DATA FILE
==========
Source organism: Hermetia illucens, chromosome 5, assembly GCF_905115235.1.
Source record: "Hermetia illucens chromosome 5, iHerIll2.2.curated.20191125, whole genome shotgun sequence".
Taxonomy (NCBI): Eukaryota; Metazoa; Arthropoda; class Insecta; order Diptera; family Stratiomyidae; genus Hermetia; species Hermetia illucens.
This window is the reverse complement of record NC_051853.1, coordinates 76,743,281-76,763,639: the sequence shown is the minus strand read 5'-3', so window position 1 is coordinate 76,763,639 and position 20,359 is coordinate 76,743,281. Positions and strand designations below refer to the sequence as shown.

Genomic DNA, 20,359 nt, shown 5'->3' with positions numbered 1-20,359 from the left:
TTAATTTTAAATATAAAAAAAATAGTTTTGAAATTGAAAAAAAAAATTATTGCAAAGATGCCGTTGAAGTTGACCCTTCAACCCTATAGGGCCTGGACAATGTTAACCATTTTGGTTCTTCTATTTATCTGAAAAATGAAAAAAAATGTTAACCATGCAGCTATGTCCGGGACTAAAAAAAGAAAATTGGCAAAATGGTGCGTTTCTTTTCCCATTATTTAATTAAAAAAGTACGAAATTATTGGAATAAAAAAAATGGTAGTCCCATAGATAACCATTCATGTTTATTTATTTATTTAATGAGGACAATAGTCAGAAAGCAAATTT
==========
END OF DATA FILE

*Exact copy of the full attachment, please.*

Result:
Source organism: Hermetia illucens, chromosome 5, assembly GCF_905115235.1.
Source record: "Hermetia illucens chromosome 5, iHerIll2.2.curated.20191125, whole genome shotgun sequence".
Taxonomy (NCBI): Eukaryota; Metazoa; Arthropoda; class Insecta; order Diptera; family Stratiomyidae; genus Hermetia; species Hermetia illucens.
This window is the reverse complement of record NC_051853.1, coordinates 76,743,281-76,763,639: the sequence shown is the minus strand read 5'-3', so window position 1 is coordinate 76,763,639 and position 20,359 is coordinate 76,743,281. Positions and strand designations below refer to the sequence as shown.

Genomic DNA, 20,359 nt, shown 5'->3' with positions numbered 1-20,359 from the left:
TTAATTTTAAATATAAAAAAAATAGTTTTGAAATTGAAAAAAAAAATTATTGCAAAGATGCCGTTGAAGTTGACCCTTCAACCCTATAGGGCCTGGACAATGTTAACCATTTTGGTTCTTCTATTTATCTGAAAAATGAAAAAAAATGTTAACCATGCAGCTATGTCCGGGACTAAAAAAAGAAAATTGGCAAAATGGTGCGTTTCTTTTCCCATTATTTAATTAAAAAAGTACGAAATTATTGGAATAAAAAAAATGGTAGTCCCATAGATAACCATTCATGTTTATTTATTTATTTAATGAGGACAATAGTCAGAAAGCAAATTT